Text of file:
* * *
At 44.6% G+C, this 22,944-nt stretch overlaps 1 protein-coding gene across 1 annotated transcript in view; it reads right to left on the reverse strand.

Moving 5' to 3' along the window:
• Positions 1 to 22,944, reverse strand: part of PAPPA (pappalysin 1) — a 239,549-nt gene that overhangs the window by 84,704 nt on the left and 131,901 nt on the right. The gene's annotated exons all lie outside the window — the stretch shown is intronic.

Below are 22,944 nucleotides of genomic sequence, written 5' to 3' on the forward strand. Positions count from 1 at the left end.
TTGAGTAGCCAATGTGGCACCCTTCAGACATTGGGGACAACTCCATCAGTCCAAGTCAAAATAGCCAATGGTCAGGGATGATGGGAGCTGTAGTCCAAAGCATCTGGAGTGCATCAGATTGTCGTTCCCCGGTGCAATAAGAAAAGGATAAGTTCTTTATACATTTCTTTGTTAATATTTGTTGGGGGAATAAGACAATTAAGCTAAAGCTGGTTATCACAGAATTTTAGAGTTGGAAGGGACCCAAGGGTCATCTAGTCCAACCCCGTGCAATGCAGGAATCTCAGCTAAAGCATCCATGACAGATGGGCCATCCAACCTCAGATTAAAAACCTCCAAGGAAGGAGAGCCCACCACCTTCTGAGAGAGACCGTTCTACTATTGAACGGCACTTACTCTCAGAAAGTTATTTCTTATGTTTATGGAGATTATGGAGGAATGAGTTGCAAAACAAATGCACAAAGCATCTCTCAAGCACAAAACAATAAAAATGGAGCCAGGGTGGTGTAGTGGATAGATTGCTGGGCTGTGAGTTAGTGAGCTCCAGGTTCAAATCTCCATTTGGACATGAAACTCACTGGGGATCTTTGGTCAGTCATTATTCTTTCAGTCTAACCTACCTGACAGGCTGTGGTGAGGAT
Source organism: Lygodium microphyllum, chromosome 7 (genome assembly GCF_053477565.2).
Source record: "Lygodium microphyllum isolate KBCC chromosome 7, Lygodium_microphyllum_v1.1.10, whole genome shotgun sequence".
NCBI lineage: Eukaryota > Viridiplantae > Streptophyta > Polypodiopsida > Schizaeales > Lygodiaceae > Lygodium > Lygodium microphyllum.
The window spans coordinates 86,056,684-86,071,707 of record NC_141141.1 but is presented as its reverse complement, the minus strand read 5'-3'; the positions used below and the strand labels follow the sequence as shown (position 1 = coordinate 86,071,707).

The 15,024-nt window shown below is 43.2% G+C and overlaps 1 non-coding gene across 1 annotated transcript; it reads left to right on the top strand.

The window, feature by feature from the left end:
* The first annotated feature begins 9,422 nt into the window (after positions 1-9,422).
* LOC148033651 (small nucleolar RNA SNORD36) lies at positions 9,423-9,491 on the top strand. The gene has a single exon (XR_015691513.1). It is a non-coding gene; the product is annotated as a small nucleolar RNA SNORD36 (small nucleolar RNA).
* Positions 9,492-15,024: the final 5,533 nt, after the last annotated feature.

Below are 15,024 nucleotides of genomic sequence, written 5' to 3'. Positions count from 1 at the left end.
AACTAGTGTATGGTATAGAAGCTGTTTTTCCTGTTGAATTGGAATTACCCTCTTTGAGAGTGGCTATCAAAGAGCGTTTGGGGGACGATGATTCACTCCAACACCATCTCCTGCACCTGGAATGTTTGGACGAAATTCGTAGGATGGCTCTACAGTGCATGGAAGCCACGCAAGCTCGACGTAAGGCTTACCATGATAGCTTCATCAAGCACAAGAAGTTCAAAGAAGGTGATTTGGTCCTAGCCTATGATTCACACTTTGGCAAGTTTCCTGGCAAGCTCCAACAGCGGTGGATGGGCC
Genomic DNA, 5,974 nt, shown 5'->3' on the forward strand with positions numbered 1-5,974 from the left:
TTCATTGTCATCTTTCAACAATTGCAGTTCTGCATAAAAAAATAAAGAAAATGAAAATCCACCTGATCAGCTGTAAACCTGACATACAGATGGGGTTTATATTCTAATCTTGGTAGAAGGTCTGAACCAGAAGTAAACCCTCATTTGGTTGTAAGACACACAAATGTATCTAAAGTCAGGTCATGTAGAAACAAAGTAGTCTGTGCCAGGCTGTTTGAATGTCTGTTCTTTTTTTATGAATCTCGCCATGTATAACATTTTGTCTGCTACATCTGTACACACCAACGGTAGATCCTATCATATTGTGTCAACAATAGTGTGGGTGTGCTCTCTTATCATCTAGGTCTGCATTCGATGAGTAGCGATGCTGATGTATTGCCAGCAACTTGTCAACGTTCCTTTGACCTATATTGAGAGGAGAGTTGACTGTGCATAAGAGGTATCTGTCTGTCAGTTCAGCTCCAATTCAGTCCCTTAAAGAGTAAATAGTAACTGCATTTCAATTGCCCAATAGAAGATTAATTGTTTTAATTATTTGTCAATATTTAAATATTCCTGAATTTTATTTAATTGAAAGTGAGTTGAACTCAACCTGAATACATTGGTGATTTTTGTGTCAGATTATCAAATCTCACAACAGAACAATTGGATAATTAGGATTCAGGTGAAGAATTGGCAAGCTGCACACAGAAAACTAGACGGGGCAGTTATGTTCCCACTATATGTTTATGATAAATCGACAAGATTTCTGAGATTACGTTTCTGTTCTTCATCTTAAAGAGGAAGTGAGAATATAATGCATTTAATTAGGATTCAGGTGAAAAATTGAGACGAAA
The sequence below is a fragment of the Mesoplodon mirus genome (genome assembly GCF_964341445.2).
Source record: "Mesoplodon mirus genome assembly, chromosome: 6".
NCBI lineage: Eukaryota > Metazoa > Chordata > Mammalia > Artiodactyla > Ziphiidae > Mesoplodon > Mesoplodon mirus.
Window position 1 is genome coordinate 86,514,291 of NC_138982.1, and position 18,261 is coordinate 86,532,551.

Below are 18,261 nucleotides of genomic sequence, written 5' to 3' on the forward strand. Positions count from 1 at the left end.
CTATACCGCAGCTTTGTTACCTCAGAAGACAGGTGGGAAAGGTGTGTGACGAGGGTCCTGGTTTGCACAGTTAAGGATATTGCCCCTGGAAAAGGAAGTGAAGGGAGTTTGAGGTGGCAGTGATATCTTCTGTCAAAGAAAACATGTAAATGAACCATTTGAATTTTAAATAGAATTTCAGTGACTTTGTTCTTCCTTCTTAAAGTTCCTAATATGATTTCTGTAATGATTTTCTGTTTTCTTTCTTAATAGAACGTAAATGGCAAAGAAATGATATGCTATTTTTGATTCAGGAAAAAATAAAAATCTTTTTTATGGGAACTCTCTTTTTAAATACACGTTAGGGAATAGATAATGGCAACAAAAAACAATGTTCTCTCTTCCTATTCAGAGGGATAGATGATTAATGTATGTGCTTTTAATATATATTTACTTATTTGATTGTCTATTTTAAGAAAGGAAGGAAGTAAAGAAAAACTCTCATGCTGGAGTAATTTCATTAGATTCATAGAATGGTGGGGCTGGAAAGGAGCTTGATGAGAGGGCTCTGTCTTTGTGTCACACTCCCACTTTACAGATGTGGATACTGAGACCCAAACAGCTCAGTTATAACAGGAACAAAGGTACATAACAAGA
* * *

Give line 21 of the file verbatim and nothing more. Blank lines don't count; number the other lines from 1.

NCBI lineage: Eukaryota > Metazoa > Chordata > Mammalia > Artiodactyla > Ziphiidae > Mesoplodon > Mesoplodon mirus.